Ions Reference

This reference covers everything you need to develop and user ions:


Ion applications require the following:

Ion deps.edn

Ion applications are described by a standard Clojure deps.edn file. Add:

  • com.datomic/ion as a runtime dependency
  • com.datomic/ion-dev under a :dev alias
  • a "datomic-cloud" entry under your :mvn/repos
;; add the following to get the latest ion release
{:deps {com.datomic/ion {:mvn/version "0.9.26"}}
 :mvn/repos {"datomic-cloud" {:url "s3://datomic-releases-1fc2183a/maven/releases"}}
  {:dev {:extra-deps {com.datomic/ion-dev {:mvn/version "0.9.176"}}}}}

See ion-starter's deps.edn for an example.


Ion Function Signatures

An ion function is a plain function, with a signature based on its intended use:

ion typeinput argsreturn
transaction fndb + datatransaction data
query fndatadata
lambda:input JSON, :context mapString, InputStream, ByteBuffer, or File
web serviceweb requestweb response

To write an ion, implement a function with one of these signatures. A single ion application can have any number of ions of any types.

The datomic.ion.starter namespace has examples of each type of ion signature.


An ion application must have a resource named datomic/ion-config.edn on its classpath. This resource tells Datomic how to invoke your application:

  • the :app-name key names the CodeDeploy application. If you did not override this name when creating your Datomic compute group, it will default to your system name.
  • the :allow key whitelists ions that Datomic is allowed to call. When you deploy an application, Datomic will automatically require all the namespaces mentioned in the :allow section.
  • the :lambdas section configures lambda entry points for your application.

The example below is taken from the ion-starter project.

{:allow [;; transaction function

         ;; query function

         ;; lambda handler

         ;; web application
 :lambdas {:echo
           {:fn datomic.ion.starter/echo
            :description "Echos input"}
           {:fn datomic.ion.starter/get-tutorial-schema
            :description "returns the schema for the Datomic docs tutorial"}}
 :app-name "<YOUR-APP-HERE>"}

Developing Lambdas

Lambda Code

A lambda ion takes a map with two keys:

  • :input is a String containing the input JSON payload.
  • :context contains all the data fields of the AWS Lambda context as a Clojure map, with all keys (inluding nested and dynamic map keys) converted to keywords.

A lambda ion can return any of String, ByteBuffer, InputStream, or File; or it can throw an exception to signal an error.

For example, the following echo function simply echos back its invocation:

(defn echo
  [{:keys [context input]}]

Lambda Configuration

To configure a lambda, you must add the following entries in ion-config.edn:

  • add the lambda function name under the :allow key
  • add an entry under the lambdas key, where the key is the lambda name, and the value is a map describing the lambda.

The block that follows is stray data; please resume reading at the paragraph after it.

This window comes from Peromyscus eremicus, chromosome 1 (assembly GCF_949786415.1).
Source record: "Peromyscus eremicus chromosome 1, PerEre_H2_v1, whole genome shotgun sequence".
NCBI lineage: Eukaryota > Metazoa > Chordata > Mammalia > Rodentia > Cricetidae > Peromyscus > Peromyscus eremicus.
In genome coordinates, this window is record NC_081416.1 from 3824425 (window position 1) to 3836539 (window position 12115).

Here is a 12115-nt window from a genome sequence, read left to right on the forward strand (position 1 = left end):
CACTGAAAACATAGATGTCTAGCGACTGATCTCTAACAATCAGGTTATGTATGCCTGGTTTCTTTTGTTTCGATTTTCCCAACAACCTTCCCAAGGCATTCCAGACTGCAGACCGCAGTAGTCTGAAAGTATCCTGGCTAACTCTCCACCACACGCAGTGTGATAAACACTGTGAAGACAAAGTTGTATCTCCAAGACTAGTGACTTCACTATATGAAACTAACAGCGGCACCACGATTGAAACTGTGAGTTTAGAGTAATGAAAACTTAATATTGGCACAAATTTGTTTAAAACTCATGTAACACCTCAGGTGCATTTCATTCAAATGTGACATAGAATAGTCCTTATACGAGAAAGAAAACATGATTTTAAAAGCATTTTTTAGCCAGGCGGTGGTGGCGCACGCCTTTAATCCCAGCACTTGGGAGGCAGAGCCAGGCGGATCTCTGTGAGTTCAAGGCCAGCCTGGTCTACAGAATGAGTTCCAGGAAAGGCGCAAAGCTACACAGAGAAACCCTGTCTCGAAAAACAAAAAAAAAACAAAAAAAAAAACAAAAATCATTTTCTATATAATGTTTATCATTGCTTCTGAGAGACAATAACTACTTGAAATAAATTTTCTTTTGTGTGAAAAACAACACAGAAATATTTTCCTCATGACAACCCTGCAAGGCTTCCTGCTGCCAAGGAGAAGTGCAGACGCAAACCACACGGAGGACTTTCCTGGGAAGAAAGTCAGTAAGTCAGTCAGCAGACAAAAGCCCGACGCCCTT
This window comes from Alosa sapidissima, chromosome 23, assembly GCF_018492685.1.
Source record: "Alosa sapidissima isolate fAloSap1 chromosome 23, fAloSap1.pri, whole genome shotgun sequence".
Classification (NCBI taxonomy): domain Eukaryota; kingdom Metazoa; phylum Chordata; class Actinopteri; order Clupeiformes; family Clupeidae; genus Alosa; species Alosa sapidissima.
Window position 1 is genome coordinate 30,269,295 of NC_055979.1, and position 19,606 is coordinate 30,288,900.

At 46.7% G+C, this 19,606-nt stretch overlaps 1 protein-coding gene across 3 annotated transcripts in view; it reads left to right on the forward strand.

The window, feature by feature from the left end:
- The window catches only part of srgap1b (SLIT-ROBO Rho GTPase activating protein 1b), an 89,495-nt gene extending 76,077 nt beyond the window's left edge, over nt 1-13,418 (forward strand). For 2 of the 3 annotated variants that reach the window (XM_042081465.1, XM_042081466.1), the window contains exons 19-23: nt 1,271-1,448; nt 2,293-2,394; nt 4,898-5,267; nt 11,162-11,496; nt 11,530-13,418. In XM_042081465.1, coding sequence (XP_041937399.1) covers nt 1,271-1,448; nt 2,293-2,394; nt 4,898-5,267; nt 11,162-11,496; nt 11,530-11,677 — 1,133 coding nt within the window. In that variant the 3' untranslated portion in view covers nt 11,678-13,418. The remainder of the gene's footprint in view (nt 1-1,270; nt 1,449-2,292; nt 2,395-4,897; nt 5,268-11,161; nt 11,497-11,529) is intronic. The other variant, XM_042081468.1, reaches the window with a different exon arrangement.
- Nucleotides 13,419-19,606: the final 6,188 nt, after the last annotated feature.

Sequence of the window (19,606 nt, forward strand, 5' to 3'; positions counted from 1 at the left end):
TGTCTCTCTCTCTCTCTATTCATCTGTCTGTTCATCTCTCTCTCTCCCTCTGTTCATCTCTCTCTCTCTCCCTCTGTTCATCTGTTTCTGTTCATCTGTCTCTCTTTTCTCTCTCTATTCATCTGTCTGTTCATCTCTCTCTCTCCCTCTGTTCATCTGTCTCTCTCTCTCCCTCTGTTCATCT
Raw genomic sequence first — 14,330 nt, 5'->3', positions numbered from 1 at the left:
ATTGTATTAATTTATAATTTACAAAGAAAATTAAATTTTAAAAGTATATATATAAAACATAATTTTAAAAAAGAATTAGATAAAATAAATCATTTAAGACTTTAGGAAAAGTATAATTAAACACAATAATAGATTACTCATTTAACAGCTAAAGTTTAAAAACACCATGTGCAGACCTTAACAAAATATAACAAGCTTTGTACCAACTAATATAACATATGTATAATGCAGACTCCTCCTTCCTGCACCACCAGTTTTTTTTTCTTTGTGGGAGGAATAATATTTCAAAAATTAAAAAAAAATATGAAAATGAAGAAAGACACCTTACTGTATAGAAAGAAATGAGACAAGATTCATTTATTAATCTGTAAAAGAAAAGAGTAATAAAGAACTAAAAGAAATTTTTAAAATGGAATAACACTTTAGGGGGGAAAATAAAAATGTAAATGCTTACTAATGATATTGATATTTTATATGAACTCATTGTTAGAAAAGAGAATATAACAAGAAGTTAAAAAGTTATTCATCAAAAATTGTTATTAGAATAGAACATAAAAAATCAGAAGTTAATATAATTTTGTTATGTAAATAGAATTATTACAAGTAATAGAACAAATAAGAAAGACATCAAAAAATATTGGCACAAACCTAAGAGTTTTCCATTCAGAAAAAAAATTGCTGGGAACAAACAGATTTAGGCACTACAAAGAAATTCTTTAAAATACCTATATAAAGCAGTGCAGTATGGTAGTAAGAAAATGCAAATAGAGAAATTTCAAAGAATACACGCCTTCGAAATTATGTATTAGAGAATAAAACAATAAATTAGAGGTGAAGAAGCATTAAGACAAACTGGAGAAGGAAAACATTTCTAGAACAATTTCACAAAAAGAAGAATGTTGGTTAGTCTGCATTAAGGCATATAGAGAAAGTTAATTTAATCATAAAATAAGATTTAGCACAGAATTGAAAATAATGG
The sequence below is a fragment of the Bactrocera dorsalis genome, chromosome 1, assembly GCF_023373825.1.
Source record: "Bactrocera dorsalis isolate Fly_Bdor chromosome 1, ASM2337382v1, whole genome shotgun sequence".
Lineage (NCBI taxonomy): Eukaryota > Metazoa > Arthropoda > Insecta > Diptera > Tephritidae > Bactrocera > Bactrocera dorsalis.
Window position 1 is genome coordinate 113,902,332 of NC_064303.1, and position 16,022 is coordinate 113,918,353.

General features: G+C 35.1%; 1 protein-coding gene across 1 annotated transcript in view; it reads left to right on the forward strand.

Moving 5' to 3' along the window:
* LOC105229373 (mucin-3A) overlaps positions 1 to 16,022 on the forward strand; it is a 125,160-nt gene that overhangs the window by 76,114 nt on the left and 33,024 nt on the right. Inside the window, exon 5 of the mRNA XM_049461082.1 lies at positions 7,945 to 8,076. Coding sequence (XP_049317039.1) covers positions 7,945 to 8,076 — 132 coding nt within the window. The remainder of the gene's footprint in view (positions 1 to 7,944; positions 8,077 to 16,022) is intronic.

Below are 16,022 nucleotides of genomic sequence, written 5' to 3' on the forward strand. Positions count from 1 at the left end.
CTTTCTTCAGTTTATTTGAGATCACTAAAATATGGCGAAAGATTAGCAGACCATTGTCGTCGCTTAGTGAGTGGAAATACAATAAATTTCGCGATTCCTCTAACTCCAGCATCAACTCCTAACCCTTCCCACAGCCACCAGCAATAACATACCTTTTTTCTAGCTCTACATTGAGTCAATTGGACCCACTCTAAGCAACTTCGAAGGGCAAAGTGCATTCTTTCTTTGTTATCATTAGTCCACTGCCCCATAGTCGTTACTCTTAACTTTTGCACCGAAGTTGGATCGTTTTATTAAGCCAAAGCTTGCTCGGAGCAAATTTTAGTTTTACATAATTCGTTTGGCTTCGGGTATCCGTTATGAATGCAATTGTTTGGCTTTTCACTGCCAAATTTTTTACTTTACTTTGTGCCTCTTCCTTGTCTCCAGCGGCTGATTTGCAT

A lambda configuration map supports the following keys

:timeout-secsnopositive int6060
:concurrency-limitnopositive int or :none2020

:concurrency-limit configures the concurrent executions of the lambda. Setting it to :none configures no reserved concurrent executions.

The :integration key customizes integration between the lambda and AWS. The only value currently supported is :api-gateway/proxy, which causes the AWS Lambda proxy to confrom to the special conventions for AWS Lambda proxies.

:server-type :ion

When you are developing ions locally, you will want to connect to a Datomic cloud system as a client. But when you deploy ions, you will want the same code to utilize an in-memory implement of client. The :ion server-type implements this behavior, connecting as a client when remote, and providing an in-memory implemention of client when running in Datomic Cloud.

The following example shows how to create a client for an ion application:

(require '[datomic.client.api :as d])

(def cfg {:server-type :ion
          :region "<your AWS Region>" ;; e.g. us-east-1
          :system "<system-name>"
          :endpoint "http://entry.<system-or-query-group-name>.<region>"
          :proxy-port <local-port for SSH tunnel to bastion>})

(def client (d/client cfg))


Push Arguments

The main function takes the following arguments for push:


You can specify a Named Profile by passing it as :creds-profile. You can override your environment's default region by providing :region.

Unreproducible Push

As a development convenience, Ions support an unreproducible push, allowing you to deploy work-in-progress code not committed to git. Since there is no git SHA, you must specify an unrepro name (:uname) when pushing. You are responsible for making the uname unique within your org+region+app.

It is ok to push to the same :uname repeatedly, so long as you understand that the last push wins.

Push Outputs

Push will ensure that git and maven libs exist under


and will create a CodeDeploy application revision located at


or at


if a :uname is specified.

On success, push returns a map with the following keys:

:revnogit SHA for the commit that was pushed